I recently attended the SAP Academic Conference Americas 2015 in Tempe, AZ. I was invited to help present a session on how we had stimulated teaching and research with the purchase of our own HANA appliance at our university. I have mentioned this in previous posts but that was more about the strategic reasoning for why I invested in the leading “Big Data” solution. This conference was for the business professors who are committed to teaching SAP ERP and are excited about teaching the upcoming S4HANA Business Suite.
Yes, everyone was very impressed with how we have integrated HANA into our teaching curriculum and have shown how it can aid in scholarly research. But that success is due to our dedicated and talented professor, Bih-Ru Lea, who totally gets what our corporate partners want from her graduates. The conference attendee audience really could not fathom how a CIO would invest in technology that would actually advance their academic mission. This was flattering for me but what I took away from interacting with these professors was far more interesting. I sensed that most of the academics were just glad to have a job and teaching SAP ERP was a dependable niche. Many were at the conference hoping to discover options for how to get their research publication selected by an accredited journal with the inevitable goal of achieving tenure. And most seemed to be very frustrated with the lack of support they receive from their institution.
There were a few shining stars at the conference though, such as Robert Léger at HEC Montreal who helped develop and now champions the use of the ERPsim simulation or Bret Wagner at Western Michigan, another ERPsim contributor who is developing improved algorithms. This was encouraging to see this commitment to giving students an education that directly translates into real life jobs. However, the stars had to buck the academy in pursuit of this more effective teaching strategy. You see, developing this real life business simulation gains very little credit toward promotion and tenure. What I loved was that this didn’t really matter. They were way beyond that lunacy.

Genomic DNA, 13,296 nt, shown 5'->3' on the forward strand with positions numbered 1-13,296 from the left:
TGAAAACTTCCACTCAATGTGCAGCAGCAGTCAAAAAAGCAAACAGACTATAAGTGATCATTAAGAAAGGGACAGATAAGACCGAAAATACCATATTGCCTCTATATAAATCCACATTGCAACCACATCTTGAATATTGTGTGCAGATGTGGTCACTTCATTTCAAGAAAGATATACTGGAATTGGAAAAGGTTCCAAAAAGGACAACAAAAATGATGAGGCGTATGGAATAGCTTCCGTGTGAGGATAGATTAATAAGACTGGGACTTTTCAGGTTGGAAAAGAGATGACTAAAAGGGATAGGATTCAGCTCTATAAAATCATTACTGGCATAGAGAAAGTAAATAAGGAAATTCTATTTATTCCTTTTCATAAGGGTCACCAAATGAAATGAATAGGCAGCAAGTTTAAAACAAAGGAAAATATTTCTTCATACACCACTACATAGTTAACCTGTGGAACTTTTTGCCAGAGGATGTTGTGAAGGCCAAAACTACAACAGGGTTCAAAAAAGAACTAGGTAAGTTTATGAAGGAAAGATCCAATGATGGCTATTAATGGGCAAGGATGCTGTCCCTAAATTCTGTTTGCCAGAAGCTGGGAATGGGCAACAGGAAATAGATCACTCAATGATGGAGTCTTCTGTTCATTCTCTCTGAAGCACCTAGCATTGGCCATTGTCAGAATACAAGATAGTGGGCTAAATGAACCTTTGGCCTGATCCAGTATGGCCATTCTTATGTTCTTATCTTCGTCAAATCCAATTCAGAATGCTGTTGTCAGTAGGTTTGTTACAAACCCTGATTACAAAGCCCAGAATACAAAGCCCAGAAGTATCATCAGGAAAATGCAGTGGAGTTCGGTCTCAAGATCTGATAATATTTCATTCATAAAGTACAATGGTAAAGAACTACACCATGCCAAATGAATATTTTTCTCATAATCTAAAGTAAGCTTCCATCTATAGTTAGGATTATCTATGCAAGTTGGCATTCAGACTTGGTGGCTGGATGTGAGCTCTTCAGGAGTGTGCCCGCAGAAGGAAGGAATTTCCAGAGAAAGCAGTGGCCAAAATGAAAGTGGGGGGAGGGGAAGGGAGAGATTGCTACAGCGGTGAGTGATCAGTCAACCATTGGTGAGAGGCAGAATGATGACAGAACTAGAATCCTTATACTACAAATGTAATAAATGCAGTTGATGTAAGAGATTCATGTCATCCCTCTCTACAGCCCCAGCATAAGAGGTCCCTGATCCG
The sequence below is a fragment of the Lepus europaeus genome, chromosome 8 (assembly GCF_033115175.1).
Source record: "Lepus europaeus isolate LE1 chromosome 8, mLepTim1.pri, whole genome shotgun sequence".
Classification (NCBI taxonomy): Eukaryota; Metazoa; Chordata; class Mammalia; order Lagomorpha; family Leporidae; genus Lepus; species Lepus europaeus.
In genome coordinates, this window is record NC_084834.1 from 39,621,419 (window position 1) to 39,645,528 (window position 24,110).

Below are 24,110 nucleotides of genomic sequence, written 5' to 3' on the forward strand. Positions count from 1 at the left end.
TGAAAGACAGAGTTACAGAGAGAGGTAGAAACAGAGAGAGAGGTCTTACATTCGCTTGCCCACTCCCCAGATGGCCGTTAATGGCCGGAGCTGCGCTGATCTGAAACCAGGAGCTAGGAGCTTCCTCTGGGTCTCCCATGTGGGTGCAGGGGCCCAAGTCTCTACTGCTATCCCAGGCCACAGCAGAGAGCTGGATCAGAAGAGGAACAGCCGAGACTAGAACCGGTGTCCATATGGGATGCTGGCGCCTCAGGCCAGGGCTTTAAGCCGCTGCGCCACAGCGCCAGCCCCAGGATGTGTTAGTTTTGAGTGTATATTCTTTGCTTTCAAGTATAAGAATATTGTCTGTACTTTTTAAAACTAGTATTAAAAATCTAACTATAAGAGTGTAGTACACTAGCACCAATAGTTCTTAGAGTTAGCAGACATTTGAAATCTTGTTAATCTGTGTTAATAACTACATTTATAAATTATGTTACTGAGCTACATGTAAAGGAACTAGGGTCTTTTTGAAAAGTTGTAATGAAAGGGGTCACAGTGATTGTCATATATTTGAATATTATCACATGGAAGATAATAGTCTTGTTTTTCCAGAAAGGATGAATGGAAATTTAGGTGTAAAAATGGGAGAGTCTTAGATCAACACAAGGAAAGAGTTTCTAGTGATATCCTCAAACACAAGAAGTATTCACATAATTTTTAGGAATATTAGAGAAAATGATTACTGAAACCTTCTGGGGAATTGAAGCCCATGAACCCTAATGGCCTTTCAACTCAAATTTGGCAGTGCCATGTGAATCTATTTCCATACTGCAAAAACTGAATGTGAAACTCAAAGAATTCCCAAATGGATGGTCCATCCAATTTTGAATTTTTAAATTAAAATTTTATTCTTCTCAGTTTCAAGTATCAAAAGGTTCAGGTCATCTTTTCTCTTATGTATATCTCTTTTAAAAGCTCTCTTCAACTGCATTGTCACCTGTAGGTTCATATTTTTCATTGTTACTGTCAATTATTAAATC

There is change in the air but Higher Ed is not behind it. The underlying stimulus for building a curriculum of these useful business skills is coming from the private sector. Obviously SAP has a vested interest, but they have to balance their commitment. SAP still wants to make a profit off their professional training but expanding awareness of their product justifies their support of the higher education ERP program support. It is the consulting companies who are beginning to supply the fuel to this development.
We have been working with a group from Deloitte who are doing their own research on enhancing their student recruiting strategy. PWC was at the conference and I’m sure the other firms are aware of the value of hiring a more experienced work force from higher ed. I know that the graduates who have been fortunate enough to acquire this hands on ERP knowledge are being well compensated. So why isn’t higher education catering to this demand? Because this model does not fit into their academy. And it is the pressure to adapt to the academy which is generating the greatest stress among the professors involved with the SAP Academic Alliance. They need to get published.
I don’t have the time or the stomach to debate the current state of the promotion and tenure process of higher education, but it is broken. I just applaud the professors out there who have abandoned their concern for the process and are actively working on improving their teaching deliverables.
I wish that I would have attended the Big Data in Higher Education Conference at SUNY last week. Harper Reed @harper, former Obama campaign CTO, was the keynote speaker and according to the Chronicle review, he told it the way it is. ‘Big Data’ is Bunk. His message highlighted how the Obama campaign utilized analytics from “Big Data” to help win the election. And it sounds like he presented how higher education could take advantage of this technology but that the vendors for “Big Data” solutions were using the term “Big” to mostly sell big computers. I agree that we don’t need huge computer resources to utilize “Big Data” analysis concepts. However, we are going to build a Big Data system that probably leans toward an In Memory model. I also realize that higher education rarely utilizes “Big Data” effectively for business or academic advantages but that is a discussion of its own.
Harper also offered some advice in another session, “Data Scientist: the Sexiest Job of the 21st Century,” which hit home for me here at Missouri S&T. We are currently building a new cross discipline program around the buzz term “Big Data”. We have our Business and Information Technology, department contributing to the client end including the tie in to ERP. We have Computer Science and Computer Engineering focusing on the infrastructure, data models, analytic algorithms, programming and visualization needed to produce the kind of data scientists that Harper said he wants to hire. This is why I came to S&T, to help a world class STEM institution create products that can help change the world.